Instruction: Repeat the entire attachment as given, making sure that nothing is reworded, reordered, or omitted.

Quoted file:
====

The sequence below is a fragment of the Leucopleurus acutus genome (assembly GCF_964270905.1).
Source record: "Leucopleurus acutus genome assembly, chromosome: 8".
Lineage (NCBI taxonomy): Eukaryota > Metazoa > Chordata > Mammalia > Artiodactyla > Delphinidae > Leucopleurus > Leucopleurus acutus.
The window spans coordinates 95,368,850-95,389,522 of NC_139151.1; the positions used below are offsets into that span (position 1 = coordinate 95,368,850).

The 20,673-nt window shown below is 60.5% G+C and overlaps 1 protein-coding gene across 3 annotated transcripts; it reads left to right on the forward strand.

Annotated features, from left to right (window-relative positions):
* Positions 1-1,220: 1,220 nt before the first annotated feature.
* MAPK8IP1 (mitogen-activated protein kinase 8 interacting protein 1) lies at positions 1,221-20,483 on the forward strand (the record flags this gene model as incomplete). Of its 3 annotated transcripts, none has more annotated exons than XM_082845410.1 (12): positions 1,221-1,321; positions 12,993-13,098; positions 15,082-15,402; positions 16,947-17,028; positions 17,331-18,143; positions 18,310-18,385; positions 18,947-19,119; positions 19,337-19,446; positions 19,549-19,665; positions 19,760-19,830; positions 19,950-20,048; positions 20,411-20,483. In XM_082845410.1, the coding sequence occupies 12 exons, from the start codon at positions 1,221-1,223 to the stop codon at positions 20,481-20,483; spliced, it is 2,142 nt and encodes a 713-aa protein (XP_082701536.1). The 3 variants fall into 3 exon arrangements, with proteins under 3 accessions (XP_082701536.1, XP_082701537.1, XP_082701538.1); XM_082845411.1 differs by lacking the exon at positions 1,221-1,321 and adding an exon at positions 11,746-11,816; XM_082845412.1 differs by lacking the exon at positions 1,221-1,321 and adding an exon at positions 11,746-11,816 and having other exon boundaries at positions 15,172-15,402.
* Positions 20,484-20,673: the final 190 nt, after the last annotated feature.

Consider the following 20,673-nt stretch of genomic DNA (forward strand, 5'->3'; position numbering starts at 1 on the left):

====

The sequence below is a fragment of the Leucopleurus acutus genome (assembly GCF_964270905.1).
Source record: "Leucopleurus acutus genome assembly, chromosome: 8".
Lineage (NCBI taxonomy): Eukaryota > Metazoa > Chordata > Mammalia > Artiodactyla > Delphinidae > Leucopleurus > Leucopleurus acutus.
The window spans coordinates 95,368,850-95,389,522 of NC_139151.1; the positions used below are offsets into that span (position 1 = coordinate 95,368,850).

The 20,673-nt window shown below is 60.5% G+C and overlaps 1 protein-coding gene across 3 annotated transcripts; it reads left to right on the forward strand.

Annotated features, from left to right (window-relative positions):
* Positions 1-1,220: 1,220 nt before the first annotated feature.
* MAPK8IP1 (mitogen-activated protein kinase 8 interacting protein 1) lies at positions 1,221-20,483 on the forward strand (the record flags this gene model as incomplete). Of its 3 annotated transcripts, none has more annotated exons than XM_082845410.1 (12): positions 1,221-1,321; positions 12,993-13,098; positions 15,082-15,402; positions 16,947-17,028; positions 17,331-18,143; positions 18,310-18,385; positions 18,947-19,119; positions 19,337-19,446; positions 19,549-19,665; positions 19,760-19,830; positions 19,950-20,048; positions 20,411-20,483. In XM_082845410.1, the coding sequence occupies 12 exons, from the start codon at positions 1,221-1,223 to the stop codon at positions 20,481-20,483; spliced, it is 2,142 nt and encodes a 713-aa protein (XP_082701536.1). The 3 variants fall into 3 exon arrangements, with proteins under 3 accessions (XP_082701536.1, XP_082701537.1, XP_082701538.1); XM_082845411.1 differs by lacking the exon at positions 1,221-1,321 and adding an exon at positions 11,746-11,816; XM_082845412.1 differs by lacking the exon at positions 1,221-1,321 and adding an exon at positions 11,746-11,816 and having other exon boundaries at positions 15,172-15,402.
* Positions 20,484-20,673: the final 190 nt, after the last annotated feature.

Consider the following 20,673-nt stretch of genomic DNA (forward strand, 5'->3'; position numbering starts at 1 on the left):